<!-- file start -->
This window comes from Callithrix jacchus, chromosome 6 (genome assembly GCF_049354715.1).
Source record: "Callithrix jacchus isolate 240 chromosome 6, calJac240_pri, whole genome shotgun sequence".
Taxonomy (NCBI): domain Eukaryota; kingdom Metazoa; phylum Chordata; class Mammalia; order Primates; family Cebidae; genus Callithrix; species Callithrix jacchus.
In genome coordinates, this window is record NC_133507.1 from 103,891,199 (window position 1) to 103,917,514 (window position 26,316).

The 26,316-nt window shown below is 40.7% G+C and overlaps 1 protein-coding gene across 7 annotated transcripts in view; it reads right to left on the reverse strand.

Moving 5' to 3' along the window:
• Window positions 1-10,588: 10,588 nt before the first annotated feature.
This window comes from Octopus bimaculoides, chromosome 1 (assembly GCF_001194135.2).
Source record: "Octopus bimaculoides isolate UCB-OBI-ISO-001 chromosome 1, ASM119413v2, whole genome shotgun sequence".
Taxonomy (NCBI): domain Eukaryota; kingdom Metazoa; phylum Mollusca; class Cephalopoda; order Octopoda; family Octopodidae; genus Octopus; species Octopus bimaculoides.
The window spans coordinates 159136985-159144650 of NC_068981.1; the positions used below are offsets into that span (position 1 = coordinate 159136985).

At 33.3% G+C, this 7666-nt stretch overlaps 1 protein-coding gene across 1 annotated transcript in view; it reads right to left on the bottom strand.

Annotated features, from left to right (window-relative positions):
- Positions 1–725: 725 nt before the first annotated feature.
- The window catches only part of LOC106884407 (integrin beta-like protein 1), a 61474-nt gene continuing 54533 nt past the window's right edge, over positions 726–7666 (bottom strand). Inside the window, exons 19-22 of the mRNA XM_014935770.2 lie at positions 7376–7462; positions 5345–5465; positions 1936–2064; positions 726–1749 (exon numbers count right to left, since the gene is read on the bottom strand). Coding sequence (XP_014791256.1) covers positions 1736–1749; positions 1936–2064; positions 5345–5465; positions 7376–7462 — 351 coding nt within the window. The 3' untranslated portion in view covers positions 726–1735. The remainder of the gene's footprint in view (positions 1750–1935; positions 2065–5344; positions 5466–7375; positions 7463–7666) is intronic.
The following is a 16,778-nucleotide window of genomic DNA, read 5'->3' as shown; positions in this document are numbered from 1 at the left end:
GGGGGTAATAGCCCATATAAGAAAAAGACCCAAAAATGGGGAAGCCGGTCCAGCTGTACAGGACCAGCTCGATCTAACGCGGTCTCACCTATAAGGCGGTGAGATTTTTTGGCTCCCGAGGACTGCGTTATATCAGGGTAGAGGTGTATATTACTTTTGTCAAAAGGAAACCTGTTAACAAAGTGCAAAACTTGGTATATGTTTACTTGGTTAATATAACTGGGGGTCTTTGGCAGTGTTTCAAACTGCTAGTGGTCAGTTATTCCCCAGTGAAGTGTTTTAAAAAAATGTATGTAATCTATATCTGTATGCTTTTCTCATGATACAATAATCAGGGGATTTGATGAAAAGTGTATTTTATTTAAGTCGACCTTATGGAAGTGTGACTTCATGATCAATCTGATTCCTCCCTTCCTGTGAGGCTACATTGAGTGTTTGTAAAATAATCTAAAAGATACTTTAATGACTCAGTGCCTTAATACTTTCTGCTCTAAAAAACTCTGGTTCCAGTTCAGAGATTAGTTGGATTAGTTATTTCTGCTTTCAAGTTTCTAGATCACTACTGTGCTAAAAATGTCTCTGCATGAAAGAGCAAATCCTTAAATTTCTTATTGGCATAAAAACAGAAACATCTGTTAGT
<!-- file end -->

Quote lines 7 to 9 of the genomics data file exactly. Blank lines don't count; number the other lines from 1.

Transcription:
• Window positions 1-10,588: 10,588 nt before the first annotated feature.
This window comes from Octopus bimaculoides, chromosome 1 (assembly GCF_001194135.2).
Source record: "Octopus bimaculoides isolate UCB-OBI-ISO-001 chromosome 1, ASM119413v2, whole genome shotgun sequence".